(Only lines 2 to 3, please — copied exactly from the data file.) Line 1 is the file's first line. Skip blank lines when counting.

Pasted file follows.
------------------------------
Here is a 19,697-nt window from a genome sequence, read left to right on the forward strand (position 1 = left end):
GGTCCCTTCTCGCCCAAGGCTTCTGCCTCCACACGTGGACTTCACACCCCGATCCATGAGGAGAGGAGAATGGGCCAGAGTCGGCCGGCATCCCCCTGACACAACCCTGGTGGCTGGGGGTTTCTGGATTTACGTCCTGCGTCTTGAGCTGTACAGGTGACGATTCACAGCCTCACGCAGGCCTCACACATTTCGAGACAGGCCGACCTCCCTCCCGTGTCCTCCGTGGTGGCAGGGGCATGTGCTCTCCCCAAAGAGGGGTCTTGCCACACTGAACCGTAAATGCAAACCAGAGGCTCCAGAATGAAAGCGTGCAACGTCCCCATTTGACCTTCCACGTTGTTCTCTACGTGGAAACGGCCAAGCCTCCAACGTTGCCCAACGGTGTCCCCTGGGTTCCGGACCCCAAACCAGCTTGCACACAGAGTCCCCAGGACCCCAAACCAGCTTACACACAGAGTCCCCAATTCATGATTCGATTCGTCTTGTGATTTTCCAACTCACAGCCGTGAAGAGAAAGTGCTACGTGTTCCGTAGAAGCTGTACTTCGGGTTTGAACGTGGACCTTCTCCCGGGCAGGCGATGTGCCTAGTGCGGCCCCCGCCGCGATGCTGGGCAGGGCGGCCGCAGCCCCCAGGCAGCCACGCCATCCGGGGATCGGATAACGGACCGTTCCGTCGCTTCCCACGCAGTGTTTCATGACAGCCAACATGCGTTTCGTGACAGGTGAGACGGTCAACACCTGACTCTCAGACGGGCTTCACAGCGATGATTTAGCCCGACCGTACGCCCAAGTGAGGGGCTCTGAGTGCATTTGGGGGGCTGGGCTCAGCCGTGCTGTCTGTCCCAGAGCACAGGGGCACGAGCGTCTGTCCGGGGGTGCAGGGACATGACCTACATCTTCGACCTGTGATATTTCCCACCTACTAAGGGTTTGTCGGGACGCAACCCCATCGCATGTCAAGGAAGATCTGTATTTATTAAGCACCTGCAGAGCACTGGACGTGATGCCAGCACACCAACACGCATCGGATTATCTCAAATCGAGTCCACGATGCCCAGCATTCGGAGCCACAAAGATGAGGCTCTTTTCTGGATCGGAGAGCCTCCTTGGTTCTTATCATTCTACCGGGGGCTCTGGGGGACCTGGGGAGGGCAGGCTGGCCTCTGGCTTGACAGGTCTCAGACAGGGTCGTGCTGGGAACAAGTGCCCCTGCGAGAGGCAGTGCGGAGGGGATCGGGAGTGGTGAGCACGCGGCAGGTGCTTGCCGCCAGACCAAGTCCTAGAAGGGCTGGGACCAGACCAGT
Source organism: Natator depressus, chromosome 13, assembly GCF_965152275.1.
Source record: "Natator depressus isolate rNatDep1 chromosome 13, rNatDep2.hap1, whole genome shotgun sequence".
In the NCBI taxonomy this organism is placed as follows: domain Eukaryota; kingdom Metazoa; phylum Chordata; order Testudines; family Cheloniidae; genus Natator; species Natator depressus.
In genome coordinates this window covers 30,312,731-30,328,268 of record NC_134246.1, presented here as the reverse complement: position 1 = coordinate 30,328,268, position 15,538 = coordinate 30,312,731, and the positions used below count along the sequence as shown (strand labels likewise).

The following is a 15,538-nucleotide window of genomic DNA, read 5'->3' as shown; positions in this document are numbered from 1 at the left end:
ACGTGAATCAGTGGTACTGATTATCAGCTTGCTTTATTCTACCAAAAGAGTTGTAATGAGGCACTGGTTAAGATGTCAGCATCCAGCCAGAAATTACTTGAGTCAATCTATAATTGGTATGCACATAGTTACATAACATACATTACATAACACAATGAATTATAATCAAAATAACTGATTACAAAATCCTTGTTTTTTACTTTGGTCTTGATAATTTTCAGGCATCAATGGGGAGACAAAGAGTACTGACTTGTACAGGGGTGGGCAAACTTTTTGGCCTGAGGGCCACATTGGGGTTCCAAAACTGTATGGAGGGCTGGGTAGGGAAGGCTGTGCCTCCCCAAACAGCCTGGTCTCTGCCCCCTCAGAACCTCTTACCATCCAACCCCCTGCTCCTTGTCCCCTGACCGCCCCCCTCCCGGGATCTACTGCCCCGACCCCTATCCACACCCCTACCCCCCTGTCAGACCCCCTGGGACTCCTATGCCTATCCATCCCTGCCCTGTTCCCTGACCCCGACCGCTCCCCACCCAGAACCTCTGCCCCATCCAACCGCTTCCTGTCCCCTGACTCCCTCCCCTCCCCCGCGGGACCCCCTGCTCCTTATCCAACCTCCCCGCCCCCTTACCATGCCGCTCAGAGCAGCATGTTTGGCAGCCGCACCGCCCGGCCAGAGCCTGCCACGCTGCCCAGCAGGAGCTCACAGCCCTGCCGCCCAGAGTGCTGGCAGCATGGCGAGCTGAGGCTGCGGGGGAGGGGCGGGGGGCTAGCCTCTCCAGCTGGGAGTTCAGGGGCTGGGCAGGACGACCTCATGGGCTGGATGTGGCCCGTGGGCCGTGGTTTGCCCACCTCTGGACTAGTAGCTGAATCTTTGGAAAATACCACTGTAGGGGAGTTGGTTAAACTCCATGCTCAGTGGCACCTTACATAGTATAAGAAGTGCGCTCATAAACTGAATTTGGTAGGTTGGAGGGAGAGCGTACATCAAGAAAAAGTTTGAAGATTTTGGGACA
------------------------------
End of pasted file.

GGTCCCTTCTCGCCCAAGGCTTCTGCCTCCACACGTGGACTTCACACCCCGATCCATGAGGAGAGGAGAATGGGCCAGAGTCGGCCGGCATCCCCCTGACACAACCCTGGTGGCTGGGGGTTTCTGGATTTACGTCCTGCGTCTTGAGCTGTACAGGTGACGATTCACAGCCTCACGCAGGCCTCACACATTTCGAGACAGGCCGACCTCCCTCCCGTGTCCTCCGTGGTGGCAGGGGCATGTGCTCTCCCCAAAGAGGGGTCTTGCCACACTGAACCGTAAATGCAAACCAGAGGCTCCAGAATGAAAGCGTGCAACGTCCCCATTTGACCTTCCACGTTGTTCTCTACGTGGAAACGGCCAAGCCTCCAACGTTGCCCAACGGTGTCCCCTGGGTTCCGGACCCCAAACCAGCTTGCACACAGAGTCCCCAGGACCCCAAACCAGCTTACACACAGAGTCCCCAATTCATGATTCGATTCGTCTTGTGATTTTCCAACTCACAGCCGTGAAGAGAAAGTGCTACGTGTTCCGTAGAAGCTGTACTTCGGGTTTGAACGTGGACCTTCTCCCGGGCAGGCGATGTGCCTAGTGCGGCCCCCGCCGCGATGCTGGGCAGGGCGGCCGCAGCCCCCAGGCAGCCACGCCATCCGGGGATCGGATAACGGACCGTTCCGTCGCTTCCCACGCAGTGTTTCATGACAGCCAACATGCGTTTCGTGACAGGTGAGACGGTCAACACCTGACTCTCAGACGGGCTTCACAGCGATGATTTAGCCCGACCGTACGCCCAAGTGAGGGGCTCTGAGTGCATTTGGGGGGCTGGGCTCAGCCGTGCTGTCTGTCCCAGAGCACAGGGGCACGAGCGTCTGTCCGGGGGTGCAGGGACATGACCTACATCTTCGACCTGTGATATTTCCCACCTACTAAGGGTTTGTCGGGACGCAACCCCATCGCATGTCAAGGAAGATCTGTATTTATTAAGCACCTGCAGAGCACTGGACGTGATGCCAGCACACCAACACGCATCGGATTATCTCAAATCGAGTCCACGATGCCCAGCATTCGGAGCCACAAAGATGAGGCTCTTTTCTGGATCGGAGAGCCTCCTTGGTTCTTATCATTCTACCGGGGGCTCTGGGGGACCTGGGGAGGGCAGGCTGGCCTCTGGCTTGACAGGTCTCAGACAGGGTCGTGCTGGGAACAAGTGCCCCTGCGAGAGGCAGTGCGGAGGGGATCGGGAGTGGTGAGCACGCGGCAGGTGCTTGCCGCCAGACCAAGTCCTAGAAGGGCTGGGACCAGACCAGT
Source organism: Natator depressus, chromosome 13, assembly GCF_965152275.1.